Review: Ready Player One

Steven Spielberg is back in form with virtual reality action thriller

Ready Player One (Ready Player One: Hra začíná)
Directed by Steven Spielberg
With Tye Sheridan, Olivia Cooke, Ben Mendelsohn, T.J. Miller, Simon Pegg, Mark Rylance

You have to look fast to catch all the cultural references in Ready Player One, a new sci-fi film from director Steven Spielberg based on the 2011 novel by Ernest Cline. It pays homage to video games and popular films while telling an above average tale of corporate greed versus individual freedoms.

Director Spielberg breaks the curse of films based on or about video games and virtual reality. Some have been popular at the box office, but most fared rather poorly with the critics. Tron, released in 1982, was an exception, as was the recent Jumanji: Welcome to the Jungle. But many films like Super Mario Bros., Street Fighter and Wing Commander lay at the bottom of the critical rankings.

What helps Ready Player One is a plot that functions in both the film’s real world and its virtual one, giving a sense of true urgency to the quest to find hidden keys and secret levels. It also targets multiple age, gender and ethnic brackets.

There are some important questions raised about the difference between people in the real world and their online personas, and whether getting completely lost in a virtual world is really the best thing to do.

The film takes place in 2044 in a dystopian version of Columbus, Ohio, where people live in a vertical trailer park called the Stacks. Nobody seems to do anything aside from wearing virtual reality glasses and play games, or do some sort of online work to get virtual coins. Much of this happens in a vast online realm called the Oasis.

The person who developed the virtual world, a reclusive computer nerd, announced before the passed away that he had hidden clues and things to find in the Oasis. The game to find it is very high stakes. This has attracted all sorts of nerds, geeks, gamers, trolls and gamblers.

It has also interested some corporate types who want to exploit the Oasis and the people who depend on it. The evil corporation, called IOI, has amassed an army of gamer and trivia experts to solve the puzzles and eliminate any competition.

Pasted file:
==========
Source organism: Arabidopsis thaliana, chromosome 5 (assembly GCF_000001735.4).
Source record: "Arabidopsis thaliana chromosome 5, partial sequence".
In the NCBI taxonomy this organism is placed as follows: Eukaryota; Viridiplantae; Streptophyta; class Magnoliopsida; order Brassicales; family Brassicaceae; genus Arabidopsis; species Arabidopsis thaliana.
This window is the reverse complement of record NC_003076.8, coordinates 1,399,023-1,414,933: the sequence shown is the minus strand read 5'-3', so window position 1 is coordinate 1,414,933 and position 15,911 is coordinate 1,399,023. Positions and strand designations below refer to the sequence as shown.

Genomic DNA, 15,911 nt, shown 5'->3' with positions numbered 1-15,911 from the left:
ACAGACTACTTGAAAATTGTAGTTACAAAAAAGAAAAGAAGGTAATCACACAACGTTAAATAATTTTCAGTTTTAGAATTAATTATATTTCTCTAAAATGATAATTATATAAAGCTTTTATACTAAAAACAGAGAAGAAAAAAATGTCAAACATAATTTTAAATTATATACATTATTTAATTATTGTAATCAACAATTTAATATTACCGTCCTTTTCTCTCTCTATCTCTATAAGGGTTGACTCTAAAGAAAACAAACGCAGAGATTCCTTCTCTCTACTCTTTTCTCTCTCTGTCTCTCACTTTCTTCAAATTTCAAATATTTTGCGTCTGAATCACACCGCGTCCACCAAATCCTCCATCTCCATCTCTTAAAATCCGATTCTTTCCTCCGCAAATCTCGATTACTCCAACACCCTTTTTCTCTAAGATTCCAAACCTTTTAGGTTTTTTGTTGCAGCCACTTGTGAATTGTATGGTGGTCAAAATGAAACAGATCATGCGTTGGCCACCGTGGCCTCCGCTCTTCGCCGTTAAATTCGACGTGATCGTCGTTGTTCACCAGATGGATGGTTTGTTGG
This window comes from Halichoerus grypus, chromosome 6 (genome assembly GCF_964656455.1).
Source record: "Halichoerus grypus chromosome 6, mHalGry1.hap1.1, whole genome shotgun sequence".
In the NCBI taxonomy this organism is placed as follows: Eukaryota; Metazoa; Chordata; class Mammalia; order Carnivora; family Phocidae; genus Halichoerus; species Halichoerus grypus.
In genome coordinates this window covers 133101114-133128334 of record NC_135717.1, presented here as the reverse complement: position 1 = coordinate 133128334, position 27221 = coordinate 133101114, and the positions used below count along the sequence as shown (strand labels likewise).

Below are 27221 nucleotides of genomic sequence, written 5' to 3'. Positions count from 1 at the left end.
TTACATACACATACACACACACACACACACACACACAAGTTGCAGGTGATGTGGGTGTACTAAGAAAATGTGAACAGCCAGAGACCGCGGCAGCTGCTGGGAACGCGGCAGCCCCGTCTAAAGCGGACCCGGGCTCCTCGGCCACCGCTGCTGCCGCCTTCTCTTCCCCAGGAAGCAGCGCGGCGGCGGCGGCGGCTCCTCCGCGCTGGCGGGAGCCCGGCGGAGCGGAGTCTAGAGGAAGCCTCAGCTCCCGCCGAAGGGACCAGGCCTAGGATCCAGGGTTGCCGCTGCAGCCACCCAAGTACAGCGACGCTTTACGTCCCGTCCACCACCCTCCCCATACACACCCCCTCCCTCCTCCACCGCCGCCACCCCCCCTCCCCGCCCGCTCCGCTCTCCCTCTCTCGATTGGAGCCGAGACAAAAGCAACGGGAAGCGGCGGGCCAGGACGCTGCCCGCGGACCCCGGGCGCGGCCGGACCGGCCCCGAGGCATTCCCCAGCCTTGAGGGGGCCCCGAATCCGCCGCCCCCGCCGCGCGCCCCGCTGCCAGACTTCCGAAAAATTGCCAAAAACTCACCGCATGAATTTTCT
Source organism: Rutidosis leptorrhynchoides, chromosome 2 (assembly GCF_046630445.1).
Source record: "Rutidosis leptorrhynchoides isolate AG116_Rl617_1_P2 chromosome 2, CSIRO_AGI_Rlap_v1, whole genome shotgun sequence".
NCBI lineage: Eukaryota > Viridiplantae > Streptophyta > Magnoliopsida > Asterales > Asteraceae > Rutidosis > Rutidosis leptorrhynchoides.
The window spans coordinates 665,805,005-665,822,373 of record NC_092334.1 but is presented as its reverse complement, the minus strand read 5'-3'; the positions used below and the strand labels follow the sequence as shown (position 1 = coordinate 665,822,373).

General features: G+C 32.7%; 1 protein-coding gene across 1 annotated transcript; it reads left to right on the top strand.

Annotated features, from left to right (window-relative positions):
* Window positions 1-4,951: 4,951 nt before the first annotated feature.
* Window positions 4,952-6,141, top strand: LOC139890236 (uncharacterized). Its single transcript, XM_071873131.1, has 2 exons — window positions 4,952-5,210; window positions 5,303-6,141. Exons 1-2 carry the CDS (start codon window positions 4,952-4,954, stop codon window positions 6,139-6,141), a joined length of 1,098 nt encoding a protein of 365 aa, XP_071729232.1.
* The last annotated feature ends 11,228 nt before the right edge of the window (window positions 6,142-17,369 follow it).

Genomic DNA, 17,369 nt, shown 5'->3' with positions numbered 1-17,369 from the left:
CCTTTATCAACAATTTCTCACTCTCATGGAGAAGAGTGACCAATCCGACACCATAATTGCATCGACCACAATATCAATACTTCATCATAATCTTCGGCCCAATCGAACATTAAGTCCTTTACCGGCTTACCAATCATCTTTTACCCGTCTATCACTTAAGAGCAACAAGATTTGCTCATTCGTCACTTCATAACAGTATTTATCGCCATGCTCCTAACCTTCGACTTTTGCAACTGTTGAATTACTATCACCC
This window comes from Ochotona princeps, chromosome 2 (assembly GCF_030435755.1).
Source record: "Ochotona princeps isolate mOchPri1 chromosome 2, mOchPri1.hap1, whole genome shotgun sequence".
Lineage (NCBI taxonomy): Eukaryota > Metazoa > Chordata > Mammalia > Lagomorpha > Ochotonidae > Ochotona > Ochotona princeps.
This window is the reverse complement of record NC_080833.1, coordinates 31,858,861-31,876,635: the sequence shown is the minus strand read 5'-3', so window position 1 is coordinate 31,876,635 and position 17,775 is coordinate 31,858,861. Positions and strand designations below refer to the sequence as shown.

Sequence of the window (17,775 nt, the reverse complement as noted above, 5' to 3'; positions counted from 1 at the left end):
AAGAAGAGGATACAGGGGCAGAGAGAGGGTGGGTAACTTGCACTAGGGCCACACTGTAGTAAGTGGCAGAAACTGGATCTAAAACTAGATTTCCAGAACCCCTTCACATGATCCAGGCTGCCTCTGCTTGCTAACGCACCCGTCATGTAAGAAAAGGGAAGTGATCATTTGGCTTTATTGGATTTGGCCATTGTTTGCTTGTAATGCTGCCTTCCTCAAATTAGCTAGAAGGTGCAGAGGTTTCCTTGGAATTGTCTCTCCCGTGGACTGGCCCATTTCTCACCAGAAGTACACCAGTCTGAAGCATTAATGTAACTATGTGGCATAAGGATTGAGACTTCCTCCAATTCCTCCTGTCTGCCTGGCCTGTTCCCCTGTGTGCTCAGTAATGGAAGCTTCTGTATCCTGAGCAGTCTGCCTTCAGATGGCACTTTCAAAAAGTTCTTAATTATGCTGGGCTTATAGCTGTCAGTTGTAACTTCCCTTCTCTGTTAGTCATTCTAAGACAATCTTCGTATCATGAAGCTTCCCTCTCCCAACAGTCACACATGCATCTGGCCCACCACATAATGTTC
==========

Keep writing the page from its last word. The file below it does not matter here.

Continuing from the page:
There is a somewhat creepy aspect to the game. Players have to pore over every aspect of the designer’s life, looking at security footage and other personal details to find insight into to clues.

But this gives some depth and purpose to the story, which is essentially just another race to find the hidden prize.

The hardest part of making the film was actually licensing all of the pop culture references used in the film. Some references had to be changed, as rights couldn’t be secured. Director Steven Spielberg also wanted to minimize the quotations from his own work, so as not to seem vain and conceited about his contributions. Characters, cars and items from dozens of games pop up.

One of the highlights takes scenes from a 1980 horror film and places the avatars of the Ready Player One characters into the scene. It more than just superimposing them. The scenes use camera angles that weren’t in the original film.

Blending the colorful and exciting virtual world with the slumlike Stacks in Ohio was another challenge. The actors in the real world are seen as they look, more or less, but in the virtual world, they are completely different animated versions of their fantasy selves. The characters, avatars and the parallel plots have to work together on both sides of the virtual reality glasses.

Spielberg manages to cut back and forth between how the action happens in both worlds pretty effectively.

Most of the young cast is made of actors who are not that well-known. Tye Sheridan plays the lead gamer Wade Watts / Parzival, one of the millions of people chasing clues while living a desperate life in a collapsed real world. Sheridan has appeared as Cyclops in X-Men: Apocalypse, and other films like Scouts Guide to the Zombie Apocalypse.

Olivia Cooke plays Samantha Cook / Art3mis, the main love interest. She has been in a few films including Ouija and some TV work.

The actors don’t bring much in the way of big expectations for them to be action heroes. They work well as everyday people put into an unusual situation.

British actor Simon Pegg turns up briefly to provide some comic relief.

Ready Player One draws in the audience enough that they feel invested in the outcome of the game, which is crucial. Otherwise, the hunt for a hidden prize gets rather dull.

The film also provides a trip through the history of gaming, back to the earliest cartridge machines. Older viewers who played games in the 1980s and ‘90s, and who now have children in tow, might appreciate some of the nostalgia.

People these days often have friends online they have never met. The film gets into the issue of people not being exactly how they seem online but doesn’t ridicule the characters for not being as cool as their avatars. And since nobody is who they pretend to be, no one can claim the moral high ground.

The fast pace of the film covers over some of the plot holes and cliches. So much happens so fast that it is easy to overlook that some of it makes no sense. The reflexive nature of the story makes some of the action cliches seem like more pop culture references,

Steven Spielberg recently made The Post, a film about freedom of the press during the Vietnam War. It was good but didn’t live up to expectations. With Ready Player One, Spielberg is back on more familiar territory, pop culture, and he doesn’t disappoint this time.

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